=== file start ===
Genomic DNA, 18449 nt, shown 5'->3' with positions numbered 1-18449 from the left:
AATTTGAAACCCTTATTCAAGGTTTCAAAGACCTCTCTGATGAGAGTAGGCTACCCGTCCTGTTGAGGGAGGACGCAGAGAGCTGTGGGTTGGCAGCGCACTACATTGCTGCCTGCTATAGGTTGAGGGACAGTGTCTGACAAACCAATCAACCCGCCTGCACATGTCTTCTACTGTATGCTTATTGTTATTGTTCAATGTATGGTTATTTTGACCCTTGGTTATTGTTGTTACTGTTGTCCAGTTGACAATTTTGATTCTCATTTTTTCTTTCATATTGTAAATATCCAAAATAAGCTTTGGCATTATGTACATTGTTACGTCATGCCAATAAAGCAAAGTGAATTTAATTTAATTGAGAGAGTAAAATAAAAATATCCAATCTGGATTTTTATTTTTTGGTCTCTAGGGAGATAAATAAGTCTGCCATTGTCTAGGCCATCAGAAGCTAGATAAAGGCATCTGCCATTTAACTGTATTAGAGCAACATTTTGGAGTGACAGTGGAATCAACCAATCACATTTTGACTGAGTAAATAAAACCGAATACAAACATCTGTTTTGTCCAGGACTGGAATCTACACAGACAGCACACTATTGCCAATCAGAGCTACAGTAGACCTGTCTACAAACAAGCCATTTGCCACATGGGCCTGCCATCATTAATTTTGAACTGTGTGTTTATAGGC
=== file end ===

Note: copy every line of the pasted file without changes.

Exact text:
Genomic DNA, 18449 nt, shown 5'->3' with positions numbered 1-18449 from the left:
AATTTGAAACCCTTATTCAAGGTTTCAAAGACCTCTCTGATGAGAGTAGGCTACCCGTCCTGTTGAGGGAGGACGCAGAGAGCTGTGGGTTGGCAGCGCACTACATTGCTGCCTGCTATAGGTTGAGGGACAGTGTCTGACAAACCAATCAACCCGCCTGCACATGTCTTCTACTGTATGCTTATTGTTATTGTTCAATGTATGGTTATTTTGACCCTTGGTTATTGTTGTTACTGTTGTCCAGTTGACAATTTTGATTCTCATTTTTTCTTTCATATTGTAAATATCCAAAATAAGCTTTGGCATTATGTACATTGTTACGTCATGCCAATAAAGCAAAGTGAATTTAATTTAATTGAGAGAGTAAAATAAAAATATCCAATCTGGATTTTTATTTTTTGGTCTCTAGGGAGATAAATAAGTCTGCCATTGTCTAGGCCATCAGAAGCTAGATAAAGGCATCTGCCATTTAACTGTATTAGAGCAACATTTTGGAGTGACAGTGGAATCAACCAATCACATTTTGACTGAGTAAATAAAACCGAATACAAACATCTGTTTTGTCCAGGACTGGAATCTACACAGACAGCACACTATTGCCAATCAGAGCTACAGTAGACCTGTCTACAAACAAGCCATTTGCCACATGGGCCTGCCATCATTAATTTTGAACTGTGTGTTTATAGGC